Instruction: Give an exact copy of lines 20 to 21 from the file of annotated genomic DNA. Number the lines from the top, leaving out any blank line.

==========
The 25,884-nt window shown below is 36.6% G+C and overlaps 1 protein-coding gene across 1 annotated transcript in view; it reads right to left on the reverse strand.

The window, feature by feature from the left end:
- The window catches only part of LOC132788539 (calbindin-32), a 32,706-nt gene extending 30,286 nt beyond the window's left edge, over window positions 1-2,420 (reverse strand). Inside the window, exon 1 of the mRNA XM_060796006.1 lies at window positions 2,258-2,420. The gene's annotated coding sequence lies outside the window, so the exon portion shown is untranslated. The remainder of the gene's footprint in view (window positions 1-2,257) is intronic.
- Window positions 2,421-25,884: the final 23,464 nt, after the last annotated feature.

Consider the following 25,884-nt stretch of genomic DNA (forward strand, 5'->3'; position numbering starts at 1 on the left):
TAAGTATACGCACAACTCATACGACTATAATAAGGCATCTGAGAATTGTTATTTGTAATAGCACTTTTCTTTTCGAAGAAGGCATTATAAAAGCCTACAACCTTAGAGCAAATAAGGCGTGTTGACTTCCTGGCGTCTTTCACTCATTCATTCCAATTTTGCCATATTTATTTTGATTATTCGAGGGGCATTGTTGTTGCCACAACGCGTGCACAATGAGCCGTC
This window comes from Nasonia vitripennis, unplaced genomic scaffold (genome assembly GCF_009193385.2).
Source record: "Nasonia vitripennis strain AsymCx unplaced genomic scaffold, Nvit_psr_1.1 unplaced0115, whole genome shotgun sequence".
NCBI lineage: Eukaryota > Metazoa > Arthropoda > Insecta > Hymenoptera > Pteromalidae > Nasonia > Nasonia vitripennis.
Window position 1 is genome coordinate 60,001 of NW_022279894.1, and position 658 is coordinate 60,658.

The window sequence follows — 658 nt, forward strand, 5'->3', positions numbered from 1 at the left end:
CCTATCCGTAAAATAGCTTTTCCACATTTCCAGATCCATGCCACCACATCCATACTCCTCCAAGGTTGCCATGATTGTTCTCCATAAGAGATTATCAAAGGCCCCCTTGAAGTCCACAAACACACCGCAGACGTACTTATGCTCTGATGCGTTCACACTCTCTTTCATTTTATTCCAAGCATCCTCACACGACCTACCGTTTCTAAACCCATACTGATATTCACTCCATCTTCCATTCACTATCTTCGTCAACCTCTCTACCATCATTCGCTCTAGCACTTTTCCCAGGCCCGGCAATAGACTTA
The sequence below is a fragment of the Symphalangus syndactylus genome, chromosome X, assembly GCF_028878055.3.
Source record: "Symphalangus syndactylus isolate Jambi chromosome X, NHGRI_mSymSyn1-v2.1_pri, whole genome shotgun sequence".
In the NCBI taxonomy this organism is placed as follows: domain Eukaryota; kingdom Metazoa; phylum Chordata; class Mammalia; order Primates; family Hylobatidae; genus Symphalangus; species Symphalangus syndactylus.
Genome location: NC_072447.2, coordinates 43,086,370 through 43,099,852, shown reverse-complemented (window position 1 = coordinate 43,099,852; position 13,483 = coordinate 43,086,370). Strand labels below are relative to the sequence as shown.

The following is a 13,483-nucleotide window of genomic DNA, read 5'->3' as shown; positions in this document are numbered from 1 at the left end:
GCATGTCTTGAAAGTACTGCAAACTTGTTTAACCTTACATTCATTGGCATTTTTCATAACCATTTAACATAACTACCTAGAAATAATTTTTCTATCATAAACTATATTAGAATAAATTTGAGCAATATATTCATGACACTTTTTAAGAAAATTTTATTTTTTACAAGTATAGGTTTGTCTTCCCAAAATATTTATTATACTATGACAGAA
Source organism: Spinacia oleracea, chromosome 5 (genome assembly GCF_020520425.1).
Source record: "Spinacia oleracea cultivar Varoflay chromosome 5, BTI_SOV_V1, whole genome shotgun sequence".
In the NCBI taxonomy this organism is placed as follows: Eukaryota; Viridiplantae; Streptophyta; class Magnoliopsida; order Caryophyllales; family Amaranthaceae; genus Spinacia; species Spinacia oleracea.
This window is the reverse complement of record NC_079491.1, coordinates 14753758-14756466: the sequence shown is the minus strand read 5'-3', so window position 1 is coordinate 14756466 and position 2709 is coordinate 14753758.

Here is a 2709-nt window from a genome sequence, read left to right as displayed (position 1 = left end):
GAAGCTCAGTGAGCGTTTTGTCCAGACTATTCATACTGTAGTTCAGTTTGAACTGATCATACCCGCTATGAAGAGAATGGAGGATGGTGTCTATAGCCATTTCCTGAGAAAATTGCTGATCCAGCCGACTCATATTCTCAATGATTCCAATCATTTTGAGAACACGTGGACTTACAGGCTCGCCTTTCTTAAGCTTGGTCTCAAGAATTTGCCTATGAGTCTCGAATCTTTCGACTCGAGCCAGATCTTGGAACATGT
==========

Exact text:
Source record: "Spinacia oleracea cultivar Varoflay chromosome 5, BTI_SOV_V1, whole genome shotgun sequence".
In the NCBI taxonomy this organism is placed as follows: Eukaryota; Viridiplantae; Streptophyta; class Magnoliopsida; order Caryophyllales; family Amaranthaceae; genus Spinacia; species Spinacia oleracea.